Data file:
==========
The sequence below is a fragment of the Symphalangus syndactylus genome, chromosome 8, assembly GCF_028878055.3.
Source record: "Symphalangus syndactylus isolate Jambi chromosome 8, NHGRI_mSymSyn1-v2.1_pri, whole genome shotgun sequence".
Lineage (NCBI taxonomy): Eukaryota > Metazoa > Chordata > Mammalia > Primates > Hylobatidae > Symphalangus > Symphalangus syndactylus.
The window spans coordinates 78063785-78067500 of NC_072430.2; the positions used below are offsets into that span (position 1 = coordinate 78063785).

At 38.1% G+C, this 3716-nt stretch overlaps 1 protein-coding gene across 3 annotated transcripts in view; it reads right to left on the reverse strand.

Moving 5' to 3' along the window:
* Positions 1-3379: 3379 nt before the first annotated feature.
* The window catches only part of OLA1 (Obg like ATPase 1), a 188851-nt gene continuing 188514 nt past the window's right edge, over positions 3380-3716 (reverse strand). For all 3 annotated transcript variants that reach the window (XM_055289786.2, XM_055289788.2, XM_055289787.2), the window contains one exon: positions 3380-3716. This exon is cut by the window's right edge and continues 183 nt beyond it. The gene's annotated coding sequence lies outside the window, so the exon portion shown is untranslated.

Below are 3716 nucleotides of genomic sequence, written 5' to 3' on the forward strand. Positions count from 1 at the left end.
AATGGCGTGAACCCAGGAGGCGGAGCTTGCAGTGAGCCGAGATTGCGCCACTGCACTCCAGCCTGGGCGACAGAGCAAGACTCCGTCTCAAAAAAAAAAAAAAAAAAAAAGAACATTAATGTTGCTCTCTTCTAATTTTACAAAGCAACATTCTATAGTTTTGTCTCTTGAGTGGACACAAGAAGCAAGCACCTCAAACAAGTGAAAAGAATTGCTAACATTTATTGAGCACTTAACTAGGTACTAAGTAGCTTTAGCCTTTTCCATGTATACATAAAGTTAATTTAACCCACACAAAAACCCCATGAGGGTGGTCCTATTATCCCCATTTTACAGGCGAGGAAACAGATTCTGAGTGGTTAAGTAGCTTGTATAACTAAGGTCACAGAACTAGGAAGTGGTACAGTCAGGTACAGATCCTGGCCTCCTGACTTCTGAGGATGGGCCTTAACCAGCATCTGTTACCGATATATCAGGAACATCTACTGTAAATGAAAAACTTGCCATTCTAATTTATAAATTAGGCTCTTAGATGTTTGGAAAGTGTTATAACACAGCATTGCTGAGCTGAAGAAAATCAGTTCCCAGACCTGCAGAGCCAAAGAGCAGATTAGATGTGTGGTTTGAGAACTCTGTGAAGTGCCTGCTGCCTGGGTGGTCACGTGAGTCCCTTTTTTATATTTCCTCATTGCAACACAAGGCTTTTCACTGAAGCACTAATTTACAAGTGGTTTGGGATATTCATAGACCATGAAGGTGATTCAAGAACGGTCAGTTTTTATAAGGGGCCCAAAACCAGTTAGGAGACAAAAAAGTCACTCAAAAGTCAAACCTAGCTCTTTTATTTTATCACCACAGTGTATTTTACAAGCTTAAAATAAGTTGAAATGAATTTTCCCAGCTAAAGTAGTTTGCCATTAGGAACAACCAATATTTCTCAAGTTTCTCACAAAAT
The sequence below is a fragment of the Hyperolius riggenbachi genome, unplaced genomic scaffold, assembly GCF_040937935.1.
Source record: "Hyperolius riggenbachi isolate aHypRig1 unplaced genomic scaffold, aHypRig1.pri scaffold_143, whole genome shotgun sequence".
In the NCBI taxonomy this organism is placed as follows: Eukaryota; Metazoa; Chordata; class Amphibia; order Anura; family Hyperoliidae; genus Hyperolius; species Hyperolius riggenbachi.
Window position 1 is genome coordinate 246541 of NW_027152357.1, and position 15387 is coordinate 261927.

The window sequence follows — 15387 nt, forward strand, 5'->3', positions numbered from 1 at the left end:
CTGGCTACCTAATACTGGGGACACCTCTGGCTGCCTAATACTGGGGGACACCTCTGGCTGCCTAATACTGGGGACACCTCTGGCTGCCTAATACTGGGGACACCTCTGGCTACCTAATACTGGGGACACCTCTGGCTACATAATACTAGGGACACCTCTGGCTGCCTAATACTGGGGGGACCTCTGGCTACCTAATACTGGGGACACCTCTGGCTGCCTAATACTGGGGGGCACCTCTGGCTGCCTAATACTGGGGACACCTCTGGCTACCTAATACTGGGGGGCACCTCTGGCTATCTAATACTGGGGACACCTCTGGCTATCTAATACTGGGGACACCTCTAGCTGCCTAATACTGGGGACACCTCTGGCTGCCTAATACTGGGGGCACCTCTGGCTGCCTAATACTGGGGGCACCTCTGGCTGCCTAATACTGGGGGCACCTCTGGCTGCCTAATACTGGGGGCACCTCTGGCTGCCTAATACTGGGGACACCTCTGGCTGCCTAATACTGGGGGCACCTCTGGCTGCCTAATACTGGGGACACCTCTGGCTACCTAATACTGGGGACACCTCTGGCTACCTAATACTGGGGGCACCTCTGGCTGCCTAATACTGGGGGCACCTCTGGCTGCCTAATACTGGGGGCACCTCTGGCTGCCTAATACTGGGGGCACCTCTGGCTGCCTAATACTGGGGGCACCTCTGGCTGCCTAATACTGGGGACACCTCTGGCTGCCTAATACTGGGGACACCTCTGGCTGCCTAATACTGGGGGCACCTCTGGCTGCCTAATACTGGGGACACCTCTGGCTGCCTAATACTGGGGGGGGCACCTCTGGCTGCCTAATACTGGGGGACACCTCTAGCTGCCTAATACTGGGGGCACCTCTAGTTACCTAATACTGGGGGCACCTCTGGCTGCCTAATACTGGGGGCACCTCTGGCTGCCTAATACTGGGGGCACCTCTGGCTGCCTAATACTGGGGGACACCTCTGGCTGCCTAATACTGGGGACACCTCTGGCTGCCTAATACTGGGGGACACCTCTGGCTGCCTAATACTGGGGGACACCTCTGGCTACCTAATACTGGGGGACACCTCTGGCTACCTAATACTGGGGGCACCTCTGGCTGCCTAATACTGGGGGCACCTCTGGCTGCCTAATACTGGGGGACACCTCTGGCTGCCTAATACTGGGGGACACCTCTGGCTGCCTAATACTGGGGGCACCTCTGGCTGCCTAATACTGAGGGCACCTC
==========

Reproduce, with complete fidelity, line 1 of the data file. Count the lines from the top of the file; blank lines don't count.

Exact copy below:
The sequence below is a fragment of the Symphalangus syndactylus genome, chromosome 8, assembly GCF_028878055.3.